No-No’s in Wedding Invitations

Wedding InvitationsWedding invitations are important documents that let certain people know that they are valued enough to warrant an invite to one of the most important events (if not the most important event) in your life. This is why it is worth watching out for these major no-no’s in wedding invitations:

Typos

The very first thing that you should do is check that everything on your  wedding invitations  is spelled properly. Be especially attentive to the names of the recipients. The last thing you want to do is to misspell the name of your boss or your grandma on the invitation.

Sending invitations too early or too late

Send the invitations too early – three or four months before the wedding – and people may forget to reply or even attend the wedding. Send them in too late – a week or two before the wedding – and the recipients may not have the time to attend. This is why it is recommended you send in those invites three to five weeks in advance.

Over and under-ordering invitations

Good wedding planning will tell you how many cards you need done. This will allow you to conserve your resources so that you can send the most attractive and interesting wedding invitations without spending too much time and money in the process.

Not providing enough postage

The worst thing that could happen is to mail your invitations only to have them come back to you a week later because you did not pay enough postage. It is imperative that you have your mail weighed and checked before leaving the post office otherwise you may end up underestimating the amount you need to pay.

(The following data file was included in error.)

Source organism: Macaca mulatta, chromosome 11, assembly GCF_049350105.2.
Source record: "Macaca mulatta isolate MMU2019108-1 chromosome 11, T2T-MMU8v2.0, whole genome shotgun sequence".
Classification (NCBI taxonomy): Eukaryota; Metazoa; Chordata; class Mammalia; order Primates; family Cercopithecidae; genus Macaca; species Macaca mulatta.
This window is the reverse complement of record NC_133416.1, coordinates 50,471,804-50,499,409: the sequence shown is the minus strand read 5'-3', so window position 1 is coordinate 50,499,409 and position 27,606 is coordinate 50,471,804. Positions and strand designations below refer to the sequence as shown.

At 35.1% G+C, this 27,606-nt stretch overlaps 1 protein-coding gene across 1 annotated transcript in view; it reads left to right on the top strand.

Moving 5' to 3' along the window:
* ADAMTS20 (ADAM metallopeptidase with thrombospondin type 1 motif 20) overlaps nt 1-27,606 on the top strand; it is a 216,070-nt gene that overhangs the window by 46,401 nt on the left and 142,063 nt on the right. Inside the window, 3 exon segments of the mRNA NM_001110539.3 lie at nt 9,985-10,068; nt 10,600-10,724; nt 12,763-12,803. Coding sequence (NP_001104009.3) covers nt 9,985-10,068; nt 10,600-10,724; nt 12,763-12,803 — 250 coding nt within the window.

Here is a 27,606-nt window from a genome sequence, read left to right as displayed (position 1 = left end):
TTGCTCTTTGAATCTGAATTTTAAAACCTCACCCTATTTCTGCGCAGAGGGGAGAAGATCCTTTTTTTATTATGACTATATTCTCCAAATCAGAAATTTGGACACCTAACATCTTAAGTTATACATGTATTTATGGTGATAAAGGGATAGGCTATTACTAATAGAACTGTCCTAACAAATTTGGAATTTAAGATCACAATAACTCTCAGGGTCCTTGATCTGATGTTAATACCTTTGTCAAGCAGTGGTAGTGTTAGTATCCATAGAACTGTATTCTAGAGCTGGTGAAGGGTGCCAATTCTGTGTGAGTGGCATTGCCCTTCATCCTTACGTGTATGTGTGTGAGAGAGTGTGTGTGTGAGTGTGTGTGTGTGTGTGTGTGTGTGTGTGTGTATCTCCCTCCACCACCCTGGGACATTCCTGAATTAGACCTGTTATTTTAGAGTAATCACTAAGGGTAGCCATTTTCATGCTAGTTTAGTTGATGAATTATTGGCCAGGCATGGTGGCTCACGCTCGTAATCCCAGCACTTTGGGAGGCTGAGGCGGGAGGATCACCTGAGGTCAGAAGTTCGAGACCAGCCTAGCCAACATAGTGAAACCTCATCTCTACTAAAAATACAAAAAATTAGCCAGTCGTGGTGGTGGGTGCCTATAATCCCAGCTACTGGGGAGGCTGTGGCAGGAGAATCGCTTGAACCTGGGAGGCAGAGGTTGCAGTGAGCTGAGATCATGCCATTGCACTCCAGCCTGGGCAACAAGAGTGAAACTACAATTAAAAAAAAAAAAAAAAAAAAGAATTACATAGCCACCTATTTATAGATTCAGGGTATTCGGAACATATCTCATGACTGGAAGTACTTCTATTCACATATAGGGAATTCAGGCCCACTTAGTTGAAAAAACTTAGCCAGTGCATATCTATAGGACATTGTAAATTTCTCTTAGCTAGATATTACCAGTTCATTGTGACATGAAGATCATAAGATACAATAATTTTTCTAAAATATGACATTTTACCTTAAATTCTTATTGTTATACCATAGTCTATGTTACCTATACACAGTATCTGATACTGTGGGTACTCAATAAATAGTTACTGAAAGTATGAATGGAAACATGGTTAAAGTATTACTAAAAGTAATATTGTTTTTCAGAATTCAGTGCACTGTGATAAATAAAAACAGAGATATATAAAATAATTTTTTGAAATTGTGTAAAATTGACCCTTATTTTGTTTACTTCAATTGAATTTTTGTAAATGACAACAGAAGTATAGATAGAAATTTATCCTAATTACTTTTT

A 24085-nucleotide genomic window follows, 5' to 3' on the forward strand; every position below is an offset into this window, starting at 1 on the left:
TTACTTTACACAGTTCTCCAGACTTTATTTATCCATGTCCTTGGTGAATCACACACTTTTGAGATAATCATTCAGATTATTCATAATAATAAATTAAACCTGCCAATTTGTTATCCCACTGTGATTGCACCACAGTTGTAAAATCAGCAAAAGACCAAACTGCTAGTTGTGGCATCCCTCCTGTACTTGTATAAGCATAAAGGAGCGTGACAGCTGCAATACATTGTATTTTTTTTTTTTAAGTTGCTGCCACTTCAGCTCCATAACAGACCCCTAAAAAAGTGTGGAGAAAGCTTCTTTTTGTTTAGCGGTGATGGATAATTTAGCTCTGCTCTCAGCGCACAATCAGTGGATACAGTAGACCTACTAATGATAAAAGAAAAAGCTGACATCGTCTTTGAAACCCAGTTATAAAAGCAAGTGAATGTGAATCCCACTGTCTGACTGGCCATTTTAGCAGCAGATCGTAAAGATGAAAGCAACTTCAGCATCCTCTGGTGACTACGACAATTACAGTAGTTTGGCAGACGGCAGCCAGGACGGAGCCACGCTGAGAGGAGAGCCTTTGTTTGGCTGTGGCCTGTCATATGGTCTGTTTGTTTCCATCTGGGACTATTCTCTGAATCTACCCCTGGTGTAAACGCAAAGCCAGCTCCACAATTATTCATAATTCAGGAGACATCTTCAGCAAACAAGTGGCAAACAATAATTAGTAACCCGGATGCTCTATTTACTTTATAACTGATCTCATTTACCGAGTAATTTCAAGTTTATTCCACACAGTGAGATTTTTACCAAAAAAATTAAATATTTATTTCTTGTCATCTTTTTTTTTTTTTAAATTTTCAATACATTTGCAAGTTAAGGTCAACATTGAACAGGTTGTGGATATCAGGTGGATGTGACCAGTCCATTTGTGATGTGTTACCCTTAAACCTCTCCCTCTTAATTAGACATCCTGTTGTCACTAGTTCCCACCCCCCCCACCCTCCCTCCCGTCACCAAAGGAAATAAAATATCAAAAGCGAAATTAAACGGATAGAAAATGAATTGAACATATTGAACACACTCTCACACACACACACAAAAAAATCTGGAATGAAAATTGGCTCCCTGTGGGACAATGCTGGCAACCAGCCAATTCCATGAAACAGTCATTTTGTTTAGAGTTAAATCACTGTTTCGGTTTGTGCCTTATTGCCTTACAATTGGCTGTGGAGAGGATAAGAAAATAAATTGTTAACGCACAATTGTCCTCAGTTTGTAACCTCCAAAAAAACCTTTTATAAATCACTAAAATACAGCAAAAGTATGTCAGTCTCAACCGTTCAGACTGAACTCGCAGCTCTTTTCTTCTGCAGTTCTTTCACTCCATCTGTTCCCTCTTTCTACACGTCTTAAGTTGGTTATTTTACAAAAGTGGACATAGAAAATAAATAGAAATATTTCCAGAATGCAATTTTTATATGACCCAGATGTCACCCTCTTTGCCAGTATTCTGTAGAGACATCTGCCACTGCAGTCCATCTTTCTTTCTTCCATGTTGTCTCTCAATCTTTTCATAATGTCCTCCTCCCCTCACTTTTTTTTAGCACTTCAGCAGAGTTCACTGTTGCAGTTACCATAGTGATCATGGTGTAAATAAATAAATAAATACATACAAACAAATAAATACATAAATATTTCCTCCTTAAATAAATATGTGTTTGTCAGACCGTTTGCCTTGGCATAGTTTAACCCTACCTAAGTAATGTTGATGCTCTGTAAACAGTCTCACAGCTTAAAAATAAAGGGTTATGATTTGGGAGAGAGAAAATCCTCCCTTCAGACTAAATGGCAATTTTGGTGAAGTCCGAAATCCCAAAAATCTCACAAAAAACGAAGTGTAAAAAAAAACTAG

What Makes a Form Look Professional?

 

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Forms are an essential part of any business, from simple invoices to full-blown contracts. This is why you have to invest in forms that will make clients and associates alike feel as if they are dealing with a serious business.

 

Here are a few tips to help you do just that:

  • Create a unique template of your own.
  • Nothing screams amateur like copy-pasting a form from an external source. You can get away with this when it comes to smaller forms like invoices and information sheets, but longer documents like contracts are an absolute no-no. You can use existing materials as a rough guide for the outline of a form but it still pays to adapt it so that it becomes uniquely your own.
  • Plant your logo somewhere prominent.
  • Every self-respecting company must have a logo to represent itself, and this logo should be placed so that they are easily seen on all your forms. This is common-sense in the world of business, but you’d be surprised at how many folks are quick to forget their own logos in documents as vital as invoices, contracts and client information sheets.
  • Invest in carbonless copy paper
  • Nobody likes inanely filling out the same form three or four times in a row. This is especially true for paying customers that want to get things done as soon as possible. This is why it is worth investing in carbonless paper – a surface coated with micro-capsules containing dye that break when pressure is applied. This allows a person to create copies of a document even while filling out the top layer.